June 11, 2005 -- UPDATED 9:14 p.m. with final team scores.
SACRAMENTO, Calif. - Husky senior Kate Soma became the most decorated women's track and field athlete in UW history Saturday, winning the NCAA pole vault title at the 2005 NCAA Track and Field Championships. Junior vaulter Carly Dockendorf placed sixth.
The runner-up at each of the last two NCAA Championships, Soma became the 24th Washington track and field athlete, and fourth UW woman, to win an NCAA title all-time, and the first Husky to do so outdoors since 1988. The Portland, Ore., native is the second Husky athlete to win an NCAA individual title in the past two weeks, joining NCAA men's golf champion James Lepp.
Soma was one of four Huskies to win All-America honors at this year's NCAA meet, which concluded Saturday. Washington's women finished among the top-20 teams for the second-straight year, their 17 points earning a tie for 15th place, its best finish since 1988. Texas captured the women's title with 55 points, while Arkansas won its 11th NCAA men's title since 1992 with 60 points. Washington's men did not score.
Soma led the field through 14 feet, 1 ¼ inches, clearing each of the first four heights on her first attempt. Things nearly turned ugly when Soma's pole snapped in half on her first attempt at 14-5 1/4, her fourth broken pole this year and the fifth of her UW career. Moved to the end of the jumping order as a result of the equipment failure, Soma was able to watch as each of the three remaining competitors missed all three of their attempts, crowning the Husky champion.
Soma says she knew after clearing her second height, 13-6 ¼, that she would win the competition.
"I felt so good going over that bar," she said afterward. "I just knew right then that this was my competition to win."
Dockendorf, meanwhile, moved into the top-10 in Pac-10 history with a third-attempt clearance at 13-9 ¼, before narrow misses on all three attempts at 14-1 1/4. Dockendorf's vault equaled the Pac-10's ninth-best all-time, and was the fifth-best vault ever by a Canadian woman.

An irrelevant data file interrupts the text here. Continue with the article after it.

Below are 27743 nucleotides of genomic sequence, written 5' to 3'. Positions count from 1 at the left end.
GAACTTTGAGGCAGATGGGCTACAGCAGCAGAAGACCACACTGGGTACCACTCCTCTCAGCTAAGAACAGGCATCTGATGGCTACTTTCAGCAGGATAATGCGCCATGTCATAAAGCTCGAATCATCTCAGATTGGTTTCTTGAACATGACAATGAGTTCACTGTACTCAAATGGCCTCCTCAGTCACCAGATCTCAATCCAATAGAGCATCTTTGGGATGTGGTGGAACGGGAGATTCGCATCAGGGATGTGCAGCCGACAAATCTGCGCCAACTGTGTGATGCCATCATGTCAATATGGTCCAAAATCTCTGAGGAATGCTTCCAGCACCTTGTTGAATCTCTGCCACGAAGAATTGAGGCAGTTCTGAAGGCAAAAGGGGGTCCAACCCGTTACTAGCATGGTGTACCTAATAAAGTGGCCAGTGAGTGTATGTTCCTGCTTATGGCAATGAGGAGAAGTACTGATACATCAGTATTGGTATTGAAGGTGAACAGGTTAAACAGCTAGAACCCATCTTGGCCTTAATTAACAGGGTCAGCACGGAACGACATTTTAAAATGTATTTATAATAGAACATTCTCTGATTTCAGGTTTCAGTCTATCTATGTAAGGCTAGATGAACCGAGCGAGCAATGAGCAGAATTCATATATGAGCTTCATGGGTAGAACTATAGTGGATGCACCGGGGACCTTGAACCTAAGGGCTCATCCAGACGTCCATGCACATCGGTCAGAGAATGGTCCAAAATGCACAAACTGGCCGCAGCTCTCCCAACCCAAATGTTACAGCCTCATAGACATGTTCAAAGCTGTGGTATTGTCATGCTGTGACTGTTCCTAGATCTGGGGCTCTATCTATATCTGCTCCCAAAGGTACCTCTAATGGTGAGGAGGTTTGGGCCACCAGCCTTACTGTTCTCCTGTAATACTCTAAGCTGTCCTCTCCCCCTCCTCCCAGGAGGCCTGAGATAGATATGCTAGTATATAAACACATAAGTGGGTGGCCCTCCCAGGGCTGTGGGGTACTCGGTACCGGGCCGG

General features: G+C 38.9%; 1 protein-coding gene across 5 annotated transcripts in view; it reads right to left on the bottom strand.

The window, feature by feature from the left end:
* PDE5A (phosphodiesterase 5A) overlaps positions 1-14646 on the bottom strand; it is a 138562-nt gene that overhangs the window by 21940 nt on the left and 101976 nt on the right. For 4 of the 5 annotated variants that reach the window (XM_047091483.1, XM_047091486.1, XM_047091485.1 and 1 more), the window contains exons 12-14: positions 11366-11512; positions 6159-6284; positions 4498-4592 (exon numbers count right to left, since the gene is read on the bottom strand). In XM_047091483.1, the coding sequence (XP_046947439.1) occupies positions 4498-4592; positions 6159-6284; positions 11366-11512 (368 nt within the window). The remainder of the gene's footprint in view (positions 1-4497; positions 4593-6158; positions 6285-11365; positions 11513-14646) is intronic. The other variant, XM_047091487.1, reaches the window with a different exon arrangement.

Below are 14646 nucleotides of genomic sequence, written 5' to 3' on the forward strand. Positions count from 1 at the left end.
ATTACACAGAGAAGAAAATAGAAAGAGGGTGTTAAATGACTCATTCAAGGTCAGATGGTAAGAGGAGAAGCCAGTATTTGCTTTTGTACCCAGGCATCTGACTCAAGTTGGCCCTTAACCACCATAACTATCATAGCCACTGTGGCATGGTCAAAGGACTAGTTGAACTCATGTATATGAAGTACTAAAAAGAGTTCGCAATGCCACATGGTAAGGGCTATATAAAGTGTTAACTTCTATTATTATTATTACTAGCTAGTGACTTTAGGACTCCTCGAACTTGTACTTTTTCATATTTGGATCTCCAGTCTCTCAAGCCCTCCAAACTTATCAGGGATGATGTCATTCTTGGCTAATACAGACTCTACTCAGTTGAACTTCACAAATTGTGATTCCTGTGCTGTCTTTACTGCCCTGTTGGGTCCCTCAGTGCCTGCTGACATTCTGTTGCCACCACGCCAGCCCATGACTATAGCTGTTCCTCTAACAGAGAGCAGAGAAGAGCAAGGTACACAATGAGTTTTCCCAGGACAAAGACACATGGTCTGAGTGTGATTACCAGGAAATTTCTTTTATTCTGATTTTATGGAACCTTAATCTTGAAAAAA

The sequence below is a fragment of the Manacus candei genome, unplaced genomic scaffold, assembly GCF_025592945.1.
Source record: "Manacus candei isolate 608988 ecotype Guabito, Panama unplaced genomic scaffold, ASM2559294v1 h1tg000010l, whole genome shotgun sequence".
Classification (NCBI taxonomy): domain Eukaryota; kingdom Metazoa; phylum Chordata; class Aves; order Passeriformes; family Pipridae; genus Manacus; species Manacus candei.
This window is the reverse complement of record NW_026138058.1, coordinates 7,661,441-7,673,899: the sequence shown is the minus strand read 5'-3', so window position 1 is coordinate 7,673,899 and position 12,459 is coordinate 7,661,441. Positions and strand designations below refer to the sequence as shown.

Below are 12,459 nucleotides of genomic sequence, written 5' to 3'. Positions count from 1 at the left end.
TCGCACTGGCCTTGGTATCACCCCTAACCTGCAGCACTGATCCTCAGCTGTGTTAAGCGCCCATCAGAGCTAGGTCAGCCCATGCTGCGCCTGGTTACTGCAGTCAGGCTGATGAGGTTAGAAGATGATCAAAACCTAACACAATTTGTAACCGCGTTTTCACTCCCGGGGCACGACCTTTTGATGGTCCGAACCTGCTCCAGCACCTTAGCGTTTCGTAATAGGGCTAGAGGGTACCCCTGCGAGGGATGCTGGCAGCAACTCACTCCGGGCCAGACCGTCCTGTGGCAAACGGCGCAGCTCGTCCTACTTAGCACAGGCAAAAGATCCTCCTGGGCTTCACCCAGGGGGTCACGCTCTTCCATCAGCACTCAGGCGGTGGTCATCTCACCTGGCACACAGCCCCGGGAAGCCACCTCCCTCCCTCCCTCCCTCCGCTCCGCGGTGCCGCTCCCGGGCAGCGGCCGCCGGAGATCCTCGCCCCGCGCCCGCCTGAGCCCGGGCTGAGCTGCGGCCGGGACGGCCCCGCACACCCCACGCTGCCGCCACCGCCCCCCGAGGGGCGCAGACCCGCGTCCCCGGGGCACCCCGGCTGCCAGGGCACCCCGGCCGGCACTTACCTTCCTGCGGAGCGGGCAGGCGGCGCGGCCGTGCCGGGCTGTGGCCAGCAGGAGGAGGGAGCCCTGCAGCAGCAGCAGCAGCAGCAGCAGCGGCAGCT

"Kate's been runner-up twice, so for her to win at her final meet is just awesome," said vault coach Pat Licari. "It's also exciting to see Carly realizing her potential. This was just a great day all around for us."
Licari has coached at least one UW vaulter to an NCAA title in each of the past three seasons, adding Soma's win Saturday to back-to-back NCAA indoor crowns by Brad Walker in 2003 and 2004.
During Soma's four-year career, Washington's women's vault unit has evolved into the nation's most accomplished. Five Husky vaulters boasted marks over 13 feet in 2005, and four competed at the national championships, both firsts for any NCAA institution.
"We've been blessed to be able to enjoy watching Kate on a daily basis over these past four years," said third-year head coach Greg Metcalf. "We'll hopefully someday have another 14-foot vaulter, and another five-time All-American," Metcalf said. "But we'll be hard-pressed to replace Kate's impact on our program. She's proven that you can become a star at Washington, and that's a legacy that will live on for years to come."
Soma's legacy includes 2004 Pac-10 and 2005 West Regional titles, as well as five All-America honors, the most-ever for a UW woman. Only three UW men have earned more, including Ja'Warren Hooker (10), Scott Neilson (7) and Rick Noji (6).
As Soma made her first attempt at 13-6 ¼, sophomore Amy Lia sprinted past in the finals of the 1,500 meters, The Bothell, Wash., native, making her NCAA Championships debut, placed 12th in the event, crossing the line in 4 minutes, 27.89 seconds. Seeded 18th entering the meet, Lia qualified for Saturday's 12-woman final with a third-place preliminary finish, her time of 4:18.19 a four-second personal best and the third-fastest in Washington history.
The sophomore returned to the track barely two months ago after missing nearly a year due to injury, and has run just 11 1,500-meter races in her collegiate career.
"Amy's overcome a lot of adversity in the last year to put herself in this position, competing in the finals at the NCAA Championships," said Metcalf. "I think this experience has really opened her eyes as to what she's capable of. She'll be back here soon for sure."
A record 16 Huskies competed at this year's NCAA meet, with seven earning top-10 finishes. Soma, Dockendorf, hurdler Ashley Lodree and half-miler Ryan Brown all earned All-America honors - UW's most outdoor All-Americans since 2000 - adding to the 10 such honors earned by Husky athletes indoors in March.
"I tell you, it felt great to go into that stadium every night knowing that we had a bunch of folks out there competing, going after All-America honors," Metcalf said. "The past couple of years we've been laying the foundation, and this year we've started to build. Eleven of these 16 folks are coming back next year, and we have a bunch more who feel like they should be here, too. Washington track is again becoming the nationally-renowned name it used to be, and that's a credit to everyone involved in our program."
While the collegiate season is officially concluded, several UW athletes will continue to compete throughout the month of June. Numerous Huskies will be entered in next week's Harry Jerome Classic in Burnaby, B.C., while others are qualified to compete at the U.S. Junior and Senior National Championships, with berths at August's World Championships up for grabs.
For complete results from the 2005 NCAA Track and Field Championships, visit www.ncaasports.com.